Many firms “underestimate technology needs” for remote working

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Firms are overlooking technology needs as an essential component of remote working, according to Forbes.  Insufficient bandwidth, checking for Virtual Private Networks and cybersecurity were all key concerns, as well as using the right videoconferencing technology. RosyBoa’s project management tools provide easy collaboration using technology backed by neuroscience.

Australia leads the way in flexible working

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Cloud computing and teleconferencing has given rise to flexitime and remote working being considered the “new normal” for the modern-day workplace. According to “The Modern Workplace 2019: People, Places & Technology”, a study conducted by Condeco, Australia allows the highest number of remote workers at 45 per cent, with America following in close second at 43 per cent. Germany came in last at 35 per cent, while Singapore was the most lenient on flexitime.

New training helps military spouses find remote work

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Jacqueline Fuller, president of Google.org, has announced a set of tools to help military families find work. Firstly, the tech giant has launched a new search filter, allowing users to search for work-from-home jobs only, giving military spouses more freedom. The company has also teamed up with Blue Star Families to provide digital training workshops. With 16 per cent of 700,000 military spouses currently unemployed, the move could see a substantial shift in the “gig economy”.

Google publishes findings from two-year study on remote work

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Google has released findings from a two-year study titled “Working Together When We’re Not Together”. The study was launched after it was announced that 30% of meetings were held in at least two time zones. Their key findings concluded that employers must encourage a work life balance, team work and barriers must be acknowledged, teams must be free to decide how to communicate, individuals must be acknowledged on video calls, and everybody must feel connected.

Collaborative frameworks best for cross-generational workforces

Collaborative frameworks best for cross-generational workforces

Despite misconceptions about generational biases, studies have shown that multi-generational workforces can work very well together. According to The Systems Thinker, intergenerational collaboration is cyclical, and workforces can prosper by focusing on one shared goal. A collaborative framework may be the best way to execute this, giving collaborators access to a constant stream of communication and one shared goal, rather than relying on multiple mediums such as email and instant messaging.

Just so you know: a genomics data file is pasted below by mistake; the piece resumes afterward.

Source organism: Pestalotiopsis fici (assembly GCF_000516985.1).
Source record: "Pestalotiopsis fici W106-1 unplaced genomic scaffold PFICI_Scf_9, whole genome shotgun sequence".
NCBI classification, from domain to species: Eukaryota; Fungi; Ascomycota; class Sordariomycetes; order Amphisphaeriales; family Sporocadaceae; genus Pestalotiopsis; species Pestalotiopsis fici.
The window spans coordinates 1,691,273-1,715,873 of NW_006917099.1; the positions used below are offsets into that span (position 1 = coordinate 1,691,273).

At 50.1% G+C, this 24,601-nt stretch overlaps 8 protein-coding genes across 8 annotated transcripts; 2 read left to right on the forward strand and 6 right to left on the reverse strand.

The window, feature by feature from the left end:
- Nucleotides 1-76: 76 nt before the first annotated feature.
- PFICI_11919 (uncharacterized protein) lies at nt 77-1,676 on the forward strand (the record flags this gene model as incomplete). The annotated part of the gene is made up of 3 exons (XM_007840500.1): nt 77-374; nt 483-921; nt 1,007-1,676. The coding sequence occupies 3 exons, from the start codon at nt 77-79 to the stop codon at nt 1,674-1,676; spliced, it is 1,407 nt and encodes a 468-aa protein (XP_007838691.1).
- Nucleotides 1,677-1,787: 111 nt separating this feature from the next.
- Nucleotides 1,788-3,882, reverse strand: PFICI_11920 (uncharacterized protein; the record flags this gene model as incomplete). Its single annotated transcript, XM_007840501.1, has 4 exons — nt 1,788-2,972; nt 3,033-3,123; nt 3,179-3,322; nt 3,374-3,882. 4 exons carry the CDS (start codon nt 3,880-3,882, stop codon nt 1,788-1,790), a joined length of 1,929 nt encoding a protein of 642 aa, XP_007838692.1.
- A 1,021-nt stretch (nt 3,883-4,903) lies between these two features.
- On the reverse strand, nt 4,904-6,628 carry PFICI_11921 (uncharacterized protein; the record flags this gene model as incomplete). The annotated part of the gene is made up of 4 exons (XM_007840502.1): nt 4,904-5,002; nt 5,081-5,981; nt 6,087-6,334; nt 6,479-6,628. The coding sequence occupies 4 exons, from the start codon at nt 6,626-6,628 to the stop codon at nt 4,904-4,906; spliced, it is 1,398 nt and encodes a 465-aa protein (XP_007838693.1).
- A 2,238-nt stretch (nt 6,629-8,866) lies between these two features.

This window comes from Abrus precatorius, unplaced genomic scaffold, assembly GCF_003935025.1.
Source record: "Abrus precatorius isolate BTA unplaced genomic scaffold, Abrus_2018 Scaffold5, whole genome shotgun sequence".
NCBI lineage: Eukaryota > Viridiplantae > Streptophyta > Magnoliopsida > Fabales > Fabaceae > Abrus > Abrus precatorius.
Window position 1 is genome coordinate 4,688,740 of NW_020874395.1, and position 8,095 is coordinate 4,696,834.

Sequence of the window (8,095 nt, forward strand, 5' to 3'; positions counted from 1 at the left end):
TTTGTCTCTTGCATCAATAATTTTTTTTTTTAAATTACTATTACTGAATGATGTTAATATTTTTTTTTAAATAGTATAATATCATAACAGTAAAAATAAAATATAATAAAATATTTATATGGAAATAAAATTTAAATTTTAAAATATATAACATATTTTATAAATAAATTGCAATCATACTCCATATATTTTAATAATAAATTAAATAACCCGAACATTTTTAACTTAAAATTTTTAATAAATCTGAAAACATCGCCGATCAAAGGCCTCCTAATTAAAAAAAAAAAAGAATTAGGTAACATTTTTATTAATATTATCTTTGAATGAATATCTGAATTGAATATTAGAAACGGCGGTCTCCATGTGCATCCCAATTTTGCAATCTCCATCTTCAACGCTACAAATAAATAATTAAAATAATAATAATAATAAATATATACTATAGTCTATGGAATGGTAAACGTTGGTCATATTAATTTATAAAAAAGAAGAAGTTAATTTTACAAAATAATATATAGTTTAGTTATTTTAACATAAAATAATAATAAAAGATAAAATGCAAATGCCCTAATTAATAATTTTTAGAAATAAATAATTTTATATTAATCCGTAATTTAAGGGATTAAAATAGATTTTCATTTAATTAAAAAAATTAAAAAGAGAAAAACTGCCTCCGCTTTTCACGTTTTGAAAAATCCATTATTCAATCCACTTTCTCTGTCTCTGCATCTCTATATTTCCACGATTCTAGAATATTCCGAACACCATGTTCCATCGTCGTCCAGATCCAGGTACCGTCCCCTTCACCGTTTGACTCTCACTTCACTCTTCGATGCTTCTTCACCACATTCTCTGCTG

How multiple generations can leverage each other’s strengths

How multiple generations can leverage each other’s strengths

For the most effective multi-generational workforce, managers must acknowledge each generation’s strengths and use them to move the project forward. For example, Baby Boomers are generally considered “leaders” and want to feel valued by the organisation, while Millennials have a thirst for learning. Giving Baby Boomers the chance to mentor Millennials in business intuition may move the business forward, while Millennials can lend their skills in tech to older generations, says Forbes.

Company culture and tech key to remote working

Company culture and tech key to remote working

Almost 50 per cent of today’s Millennials are freelancers, giving rise to an increase in remote work. To make this workforce model productive, however, managers need to maintain their company culture, in particular, making remote workers feel “part of the team”. Managers are advised to maintain frequent crossover points during the day and even give remote workers “buddies”.

In addition, tools can aid productivity enormously, from RosyBoa’s collaborative framework to video messaging and remote desktops.

Location neutral roles boost productivity

Location neutral roles boost productivity

Large organisations such as the Department of Transport are now recruiting for “location neutral” roles.
According to a 2015 YouGov poll, 30 per cent of UK workers felt their productivity increased when they were away from the office, while 70 per cent felt it was important for managers to offer flexible working.

The legal implications of hiring remote workers

The legal implications of hiring remote workers

Prior to 2014, only UK workers with children were offered the chance to work remotely. The government extended this with the implementation of the Flexible Working Regulations Act 2014, giving all employees who have worked at a firm for more than 26 weeks the right to ask for flexible hours.
Workers must write a formal letter to the company to request flexible working, which managers must respond to in a “reasonable manner”, making changes within 28 days. Employers can present a business case for denying flexible working, and must remember to be compliant with foreign laws if their employees work overseas.

BNY Mellon U-turns on working from home

BNY Mellon U-turns on working from home BNY Mellon U-turns on working from home

BNY Mellon has cited protecting women as its reason for U-turning on a controversial decision to ban working from home. On 4th March 2019, the banking giant announced a ban on its flexible working from home policy, saying it was necessary for better collaboration between workers. However, the move was met with criticism, with many HR professionals noting how the changes would affect women. BNY Mellon have since published a memo admitting they “didn’t appreciate the impact this would have on employees with existing arrangements”.